People desperately try to stack sandbags in Okanagan Falls on Thursday morning. (Black Press photo).

Thousands ordered out as part of B.C.’s southern Interior affected by flooding

VANCOUVER — Nearly 2,700 people have been ordered to evacuate their homes in British Columbia’s southern Interior as officials warn of flooding due to extremely heavy snowpacks, sudden downpours and unseasonably warm temperatures.

Chris Marsh, emergency operations centre director and program manager for the Regional District of Kootenay Boundary, said there has been “significant flooding” in the eastern area of the region.

“Over the last 24 to 36 hours we’ve experienced significant rainfall, up to 50 millimetres in some spots and in some of the drainages in this area, and that’s caused the rivers to rise significantly over the past 24 hours,” Marsh said Thursday.

Frances Maika of the regional district said the flood is “in the range” of a once in a 200 year occurrence.

Evacuation orders were issued Thursday for the about 1,500 properties covering a large area along the Granby, Kettle and West Kettle rivers, as well as in the Carmi region, 80 kilometres southeast of Kelowna.

Officials in Osoyoos declared a state of emergency Thursday evening due to the “imminent threat of flooding and rising lake levels.” They also ordered the Coast Hotel to be evacuated due to an “immediate danger to life and safety.”

Marsh said there have been washouts on smaller streams and tributaries in the region as well, isolating residents on some properties.

Marsh said they expected water levels to peak Thursday evening, adding that different parts of the district could see bodies of water swell between 30 and 100 centimetres.

“If you are thinking you’re safe because you haven’t flooded before, but you are seeing the water come up, please make sure you’re safe and that you make the decision timely enough to evacuate yourself if you need to.”

Jessica Mace of the Kettle River Watershed Authority said volunteers arrived in downtown Grand Forks from across the area to help business owners and residents.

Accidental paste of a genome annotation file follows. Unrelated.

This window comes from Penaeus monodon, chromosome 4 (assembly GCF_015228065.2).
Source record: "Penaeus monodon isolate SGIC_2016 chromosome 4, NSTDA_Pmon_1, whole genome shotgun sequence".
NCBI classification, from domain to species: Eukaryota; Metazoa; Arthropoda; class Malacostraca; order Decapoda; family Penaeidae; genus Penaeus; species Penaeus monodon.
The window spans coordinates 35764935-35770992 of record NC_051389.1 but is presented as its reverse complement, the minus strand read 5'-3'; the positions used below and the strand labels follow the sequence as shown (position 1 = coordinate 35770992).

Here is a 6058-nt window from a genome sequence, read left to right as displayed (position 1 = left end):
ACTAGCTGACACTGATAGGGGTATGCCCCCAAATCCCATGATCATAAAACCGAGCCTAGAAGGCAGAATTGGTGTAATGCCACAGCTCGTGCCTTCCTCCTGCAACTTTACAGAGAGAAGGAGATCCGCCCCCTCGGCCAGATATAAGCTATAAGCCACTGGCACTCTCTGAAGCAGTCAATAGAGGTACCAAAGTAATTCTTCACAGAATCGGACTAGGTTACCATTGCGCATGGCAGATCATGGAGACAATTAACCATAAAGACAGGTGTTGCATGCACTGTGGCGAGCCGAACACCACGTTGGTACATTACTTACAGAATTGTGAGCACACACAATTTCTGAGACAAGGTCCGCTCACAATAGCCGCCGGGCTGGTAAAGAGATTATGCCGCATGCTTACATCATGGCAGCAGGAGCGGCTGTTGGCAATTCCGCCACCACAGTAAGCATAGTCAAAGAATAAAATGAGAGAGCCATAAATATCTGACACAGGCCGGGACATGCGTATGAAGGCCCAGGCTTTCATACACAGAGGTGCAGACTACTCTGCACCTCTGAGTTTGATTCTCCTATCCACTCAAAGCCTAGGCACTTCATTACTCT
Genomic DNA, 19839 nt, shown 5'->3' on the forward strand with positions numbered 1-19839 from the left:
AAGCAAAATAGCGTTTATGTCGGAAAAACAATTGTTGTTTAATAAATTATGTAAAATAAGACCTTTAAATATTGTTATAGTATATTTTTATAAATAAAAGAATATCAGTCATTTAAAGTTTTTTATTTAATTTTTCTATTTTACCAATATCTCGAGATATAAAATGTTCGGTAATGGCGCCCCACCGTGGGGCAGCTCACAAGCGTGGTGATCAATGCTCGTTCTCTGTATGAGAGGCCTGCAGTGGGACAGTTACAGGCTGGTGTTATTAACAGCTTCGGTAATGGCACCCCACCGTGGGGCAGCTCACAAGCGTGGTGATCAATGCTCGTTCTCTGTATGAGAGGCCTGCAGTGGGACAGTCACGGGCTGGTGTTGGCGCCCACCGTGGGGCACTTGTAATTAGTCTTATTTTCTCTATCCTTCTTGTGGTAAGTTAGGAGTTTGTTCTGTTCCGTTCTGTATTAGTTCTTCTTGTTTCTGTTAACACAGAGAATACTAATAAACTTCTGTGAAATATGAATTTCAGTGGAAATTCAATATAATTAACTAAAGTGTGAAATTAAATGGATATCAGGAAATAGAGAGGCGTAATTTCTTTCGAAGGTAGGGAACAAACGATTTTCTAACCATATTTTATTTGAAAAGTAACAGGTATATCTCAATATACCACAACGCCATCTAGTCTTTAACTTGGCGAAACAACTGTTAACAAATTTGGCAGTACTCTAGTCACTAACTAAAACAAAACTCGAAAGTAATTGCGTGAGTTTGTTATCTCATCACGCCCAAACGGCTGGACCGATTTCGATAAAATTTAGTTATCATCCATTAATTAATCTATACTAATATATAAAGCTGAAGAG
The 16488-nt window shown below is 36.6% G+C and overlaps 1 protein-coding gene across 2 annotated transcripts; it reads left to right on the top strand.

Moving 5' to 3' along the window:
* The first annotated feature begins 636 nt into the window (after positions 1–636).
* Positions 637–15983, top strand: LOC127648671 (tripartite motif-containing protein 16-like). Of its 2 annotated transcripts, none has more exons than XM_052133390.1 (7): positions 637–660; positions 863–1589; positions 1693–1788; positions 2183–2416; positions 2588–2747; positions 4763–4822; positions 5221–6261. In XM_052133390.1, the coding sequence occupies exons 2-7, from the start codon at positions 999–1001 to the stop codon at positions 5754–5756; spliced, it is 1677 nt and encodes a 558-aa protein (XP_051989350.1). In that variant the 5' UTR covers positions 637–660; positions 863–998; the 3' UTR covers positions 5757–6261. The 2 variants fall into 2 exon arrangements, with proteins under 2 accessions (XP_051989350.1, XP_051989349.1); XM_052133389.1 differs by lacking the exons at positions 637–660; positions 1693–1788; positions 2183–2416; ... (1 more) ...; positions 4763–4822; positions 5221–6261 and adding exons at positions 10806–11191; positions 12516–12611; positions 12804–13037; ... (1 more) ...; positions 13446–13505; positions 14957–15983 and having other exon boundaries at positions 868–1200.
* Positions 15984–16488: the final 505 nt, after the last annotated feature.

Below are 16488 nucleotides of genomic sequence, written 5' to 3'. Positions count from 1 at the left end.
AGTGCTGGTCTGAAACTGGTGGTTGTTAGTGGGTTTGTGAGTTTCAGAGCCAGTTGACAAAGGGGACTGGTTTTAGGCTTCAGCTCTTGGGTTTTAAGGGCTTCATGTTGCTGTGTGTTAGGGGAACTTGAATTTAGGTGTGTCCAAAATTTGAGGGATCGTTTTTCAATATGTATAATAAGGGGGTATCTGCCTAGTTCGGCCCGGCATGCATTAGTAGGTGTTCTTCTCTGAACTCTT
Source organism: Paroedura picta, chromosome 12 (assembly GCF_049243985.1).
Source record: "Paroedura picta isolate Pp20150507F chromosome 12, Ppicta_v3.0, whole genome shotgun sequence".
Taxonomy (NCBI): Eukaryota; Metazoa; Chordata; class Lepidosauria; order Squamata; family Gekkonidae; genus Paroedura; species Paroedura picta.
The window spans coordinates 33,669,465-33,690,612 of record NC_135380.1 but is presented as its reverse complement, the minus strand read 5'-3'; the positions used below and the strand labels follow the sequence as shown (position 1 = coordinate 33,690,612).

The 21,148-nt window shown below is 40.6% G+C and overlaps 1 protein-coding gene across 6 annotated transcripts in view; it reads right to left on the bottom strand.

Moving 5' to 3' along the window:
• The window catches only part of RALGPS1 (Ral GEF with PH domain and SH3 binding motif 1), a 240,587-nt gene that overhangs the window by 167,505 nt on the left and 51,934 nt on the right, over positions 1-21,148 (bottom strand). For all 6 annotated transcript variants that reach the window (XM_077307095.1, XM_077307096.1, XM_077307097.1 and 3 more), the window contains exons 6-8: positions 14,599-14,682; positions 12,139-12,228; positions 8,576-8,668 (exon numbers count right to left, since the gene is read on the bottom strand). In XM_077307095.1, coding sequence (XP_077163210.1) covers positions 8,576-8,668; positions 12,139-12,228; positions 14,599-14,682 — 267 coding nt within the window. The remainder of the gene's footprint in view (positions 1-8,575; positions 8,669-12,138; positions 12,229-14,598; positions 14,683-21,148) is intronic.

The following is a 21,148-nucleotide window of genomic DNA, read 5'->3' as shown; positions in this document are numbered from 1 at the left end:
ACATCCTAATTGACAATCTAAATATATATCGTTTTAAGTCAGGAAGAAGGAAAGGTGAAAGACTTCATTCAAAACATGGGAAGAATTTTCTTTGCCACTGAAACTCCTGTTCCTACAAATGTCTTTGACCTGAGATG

“It’s been truly amazing,” she said. “I was just downtown and there are tons of people down there helping all the businesses sand bag their places as best they can.”

Mace and Maika said volunteers had filled almost 30,000 of the 120,000 sandbags that went out.

“Many businesses are starting to donate food,” said Mace. “People are very happy to see food show up.”

Residents under evacuation order are being directed to reception centres in Grand Forks and Midway, but Maika said the surge of water should pass quickly.

“In the next 24 hours, we are going to see the peak in some areas but then people have to respond to what has happened. The recovery is going to be an active process,” she said.

The EmergencyInfoBC website, which provides information during provincial emergencies, lists evacuation orders or alerts in seven regional districts and for seven First Nations around the province.

The province also encouraged local governments and First Nations communities along the lower Fraser River to prepare for potential flooding as it experiences high flow rates. Average temperatures in the region have been five degrees above normal for the last two weeks, and higher temperatures are forecast for next week, it said in a news release.

The Central Okanagan’s emergency response centre said there had been localized flood and record creek flows in the area including Kelowna. Mission Creek reached a record flow rate overnight on Wednesday, the centre said, and dikes, sand bags and tiger dams were able to contain the flow.

— By Spencer Harwood and Beth Leighton in Vancouver

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